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The Maritime Dimensions of Security in the Horn of Africa: The Case of Somali Piracy

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dc.contributor.advisor Adebo, Tarekegn(PhD)
dc.contributor.author Chala, Teshome
dc.date.accessioned 2018-06-28T13:03:47Z
dc.date.available 2018-06-28T13:03:47Z
dc.date.issued 2012-03
dc.identifier.uri http://localhost:80/xmlui/handle/123456789/4714
dc.description.abstract This study examines the maritime dimensions of security in the Horn of Africa in relation to recent rise of piracy in the Somalian coast. Nowadays it is obvious that maritime transport is the core element of world economy and each disturbance in the world shipping can create serious problems for world economy because 85% of world trade relies on maritime transport, especially now when the world crises appeared. Currently Somali piracy forms maritime threats and vulnerabilities into the African security landscape. Since the collapse of the Somali state in the early 1990s, international community have expressed their concern toward the rise of piracy off the Somali coast and the waterways of the Gulf of Aden. Particularly, the 2008 years marked an exceptional increase in pirate attacks in Somali waters and received widespread media attention. The attacks did not only increase in number but also became more sophisticated in materials. The increase in pirate attacks off the Horn of Africa is directly linked to continuing insecurity and the absence of the rule of law in war torn Somalia, while additional conditions aggravate the problem. The absence of a functioning government in Somalia remains the single greatest challenge to regional security and provides freedom of action for those engaged in piracy along the Somali coast. Some observers also have alleged that the absence of coastal security authorities in Somalia has allowed illegal international fishing and waste dumping occur in Somali waters, which in turn has undermined the economic prospects of some Somalis andproviding economic or political motivation to some groups engaged in piracy. The anti-piracy efforts of the global community have not yet resulted in significant successes as the world focusing on fighting the symptoms of piracy. Nevertheless, some small positive developments are apparent, mainly in regard to strengthening a coordinated and uniform approach among them en_US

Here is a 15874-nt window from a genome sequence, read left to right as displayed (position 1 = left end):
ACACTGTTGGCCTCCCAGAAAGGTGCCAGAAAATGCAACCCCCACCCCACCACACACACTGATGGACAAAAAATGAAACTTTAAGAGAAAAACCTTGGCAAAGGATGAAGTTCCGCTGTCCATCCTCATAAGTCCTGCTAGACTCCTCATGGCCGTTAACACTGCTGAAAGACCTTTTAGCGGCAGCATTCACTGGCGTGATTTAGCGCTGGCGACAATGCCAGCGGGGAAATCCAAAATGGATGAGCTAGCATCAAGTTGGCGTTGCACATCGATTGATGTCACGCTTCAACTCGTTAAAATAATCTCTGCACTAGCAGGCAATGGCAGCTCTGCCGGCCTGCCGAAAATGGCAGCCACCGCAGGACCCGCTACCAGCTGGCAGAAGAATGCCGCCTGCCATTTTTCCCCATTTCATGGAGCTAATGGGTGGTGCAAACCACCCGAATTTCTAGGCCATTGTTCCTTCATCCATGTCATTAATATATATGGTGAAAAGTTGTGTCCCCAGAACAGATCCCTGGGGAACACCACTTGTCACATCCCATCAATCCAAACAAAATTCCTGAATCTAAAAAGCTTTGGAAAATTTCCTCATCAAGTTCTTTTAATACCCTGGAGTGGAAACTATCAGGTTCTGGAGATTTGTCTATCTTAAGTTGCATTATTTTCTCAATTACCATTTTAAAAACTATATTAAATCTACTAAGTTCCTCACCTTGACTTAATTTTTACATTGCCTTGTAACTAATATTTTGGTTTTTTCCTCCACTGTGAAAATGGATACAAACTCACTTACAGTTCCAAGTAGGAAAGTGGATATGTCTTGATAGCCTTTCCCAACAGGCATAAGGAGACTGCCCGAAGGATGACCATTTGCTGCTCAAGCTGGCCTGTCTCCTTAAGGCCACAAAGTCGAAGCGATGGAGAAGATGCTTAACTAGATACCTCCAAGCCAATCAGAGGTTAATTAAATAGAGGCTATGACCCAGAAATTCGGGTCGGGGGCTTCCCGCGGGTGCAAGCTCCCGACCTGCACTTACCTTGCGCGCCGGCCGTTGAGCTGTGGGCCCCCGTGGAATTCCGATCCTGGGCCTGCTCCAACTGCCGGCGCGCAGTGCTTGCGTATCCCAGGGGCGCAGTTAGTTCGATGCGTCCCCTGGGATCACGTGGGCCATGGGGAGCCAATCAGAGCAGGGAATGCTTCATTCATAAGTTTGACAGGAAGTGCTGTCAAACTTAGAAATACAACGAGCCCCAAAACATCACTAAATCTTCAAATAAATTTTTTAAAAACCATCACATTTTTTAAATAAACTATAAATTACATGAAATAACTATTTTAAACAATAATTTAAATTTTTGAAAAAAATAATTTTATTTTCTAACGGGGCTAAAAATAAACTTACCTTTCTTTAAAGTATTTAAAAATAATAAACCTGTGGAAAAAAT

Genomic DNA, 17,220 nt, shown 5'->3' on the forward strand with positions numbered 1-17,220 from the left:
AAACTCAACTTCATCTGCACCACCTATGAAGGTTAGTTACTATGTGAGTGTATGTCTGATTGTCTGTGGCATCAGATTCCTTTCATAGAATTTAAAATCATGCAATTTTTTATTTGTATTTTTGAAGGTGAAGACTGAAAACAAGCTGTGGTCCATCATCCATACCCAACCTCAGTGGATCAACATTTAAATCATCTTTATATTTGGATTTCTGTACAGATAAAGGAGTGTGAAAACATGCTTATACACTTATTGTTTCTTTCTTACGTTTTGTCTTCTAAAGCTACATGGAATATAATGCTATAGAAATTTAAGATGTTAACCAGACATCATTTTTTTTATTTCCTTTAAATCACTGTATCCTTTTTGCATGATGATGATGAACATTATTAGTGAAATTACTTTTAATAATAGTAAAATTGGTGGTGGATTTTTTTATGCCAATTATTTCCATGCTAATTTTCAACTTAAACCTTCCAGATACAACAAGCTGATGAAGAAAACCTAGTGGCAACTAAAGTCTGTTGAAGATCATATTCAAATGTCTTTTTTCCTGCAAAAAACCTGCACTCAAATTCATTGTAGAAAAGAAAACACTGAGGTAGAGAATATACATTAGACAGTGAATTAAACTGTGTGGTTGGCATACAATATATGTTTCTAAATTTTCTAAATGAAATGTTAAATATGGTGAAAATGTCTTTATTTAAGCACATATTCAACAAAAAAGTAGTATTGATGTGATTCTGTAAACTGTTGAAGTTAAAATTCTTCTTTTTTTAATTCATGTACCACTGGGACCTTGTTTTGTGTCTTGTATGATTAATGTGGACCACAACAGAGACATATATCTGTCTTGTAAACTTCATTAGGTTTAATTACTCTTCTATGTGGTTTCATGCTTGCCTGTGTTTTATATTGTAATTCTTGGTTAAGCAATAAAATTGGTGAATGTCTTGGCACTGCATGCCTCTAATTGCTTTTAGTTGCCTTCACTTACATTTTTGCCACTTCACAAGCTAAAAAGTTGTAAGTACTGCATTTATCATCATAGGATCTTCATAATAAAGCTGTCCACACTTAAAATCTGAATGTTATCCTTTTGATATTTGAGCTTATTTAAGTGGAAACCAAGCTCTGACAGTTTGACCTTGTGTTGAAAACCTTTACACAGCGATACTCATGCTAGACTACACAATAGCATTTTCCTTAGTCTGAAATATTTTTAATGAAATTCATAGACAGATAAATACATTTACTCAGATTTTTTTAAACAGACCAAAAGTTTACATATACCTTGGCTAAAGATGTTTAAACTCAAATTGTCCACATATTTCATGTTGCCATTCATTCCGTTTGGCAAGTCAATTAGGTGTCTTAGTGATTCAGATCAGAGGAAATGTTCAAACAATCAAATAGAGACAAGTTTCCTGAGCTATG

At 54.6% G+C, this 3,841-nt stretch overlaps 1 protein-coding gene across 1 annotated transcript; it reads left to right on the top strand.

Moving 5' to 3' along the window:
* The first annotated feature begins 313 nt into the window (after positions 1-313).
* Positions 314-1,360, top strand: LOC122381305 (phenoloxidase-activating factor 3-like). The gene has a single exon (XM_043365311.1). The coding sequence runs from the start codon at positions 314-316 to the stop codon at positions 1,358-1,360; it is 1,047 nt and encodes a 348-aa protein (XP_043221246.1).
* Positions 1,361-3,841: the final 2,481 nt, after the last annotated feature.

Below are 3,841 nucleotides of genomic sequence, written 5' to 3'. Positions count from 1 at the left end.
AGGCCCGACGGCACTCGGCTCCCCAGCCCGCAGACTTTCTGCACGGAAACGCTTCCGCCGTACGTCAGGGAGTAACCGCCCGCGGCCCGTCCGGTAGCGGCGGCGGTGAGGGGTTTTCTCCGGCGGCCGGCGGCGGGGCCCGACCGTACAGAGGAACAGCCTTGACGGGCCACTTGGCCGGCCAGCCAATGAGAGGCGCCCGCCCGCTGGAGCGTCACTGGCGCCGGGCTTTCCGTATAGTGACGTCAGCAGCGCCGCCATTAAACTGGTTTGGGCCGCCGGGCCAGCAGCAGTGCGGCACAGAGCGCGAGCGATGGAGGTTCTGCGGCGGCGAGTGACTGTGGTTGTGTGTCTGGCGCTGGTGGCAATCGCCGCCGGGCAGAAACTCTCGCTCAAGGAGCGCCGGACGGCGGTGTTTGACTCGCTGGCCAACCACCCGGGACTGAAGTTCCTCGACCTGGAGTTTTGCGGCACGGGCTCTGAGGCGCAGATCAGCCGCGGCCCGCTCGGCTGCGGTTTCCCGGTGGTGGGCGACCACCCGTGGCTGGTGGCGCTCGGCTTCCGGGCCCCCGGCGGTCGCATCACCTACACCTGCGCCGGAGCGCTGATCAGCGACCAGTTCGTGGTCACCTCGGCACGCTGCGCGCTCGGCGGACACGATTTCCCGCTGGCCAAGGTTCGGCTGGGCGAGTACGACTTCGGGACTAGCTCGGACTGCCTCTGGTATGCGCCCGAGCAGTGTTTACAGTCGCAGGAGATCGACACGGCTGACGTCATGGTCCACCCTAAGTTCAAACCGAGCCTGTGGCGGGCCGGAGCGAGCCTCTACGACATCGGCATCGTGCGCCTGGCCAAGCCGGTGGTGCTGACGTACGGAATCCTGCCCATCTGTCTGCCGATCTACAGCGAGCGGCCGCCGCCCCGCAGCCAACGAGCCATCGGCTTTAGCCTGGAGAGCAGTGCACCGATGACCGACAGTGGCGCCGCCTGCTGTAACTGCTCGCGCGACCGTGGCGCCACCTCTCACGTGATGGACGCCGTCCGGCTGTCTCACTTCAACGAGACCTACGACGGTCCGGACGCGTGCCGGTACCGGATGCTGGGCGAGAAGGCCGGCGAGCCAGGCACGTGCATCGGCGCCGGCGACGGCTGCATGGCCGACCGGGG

dc.language.iso en en_US
dc.publisher Addis Ababa University en_US
dc.subject International Relation en_US
dc.title The Maritime Dimensions of Security in the Horn of Africa: The Case of Somali Piracy en_US
dc.type Thesis en_US

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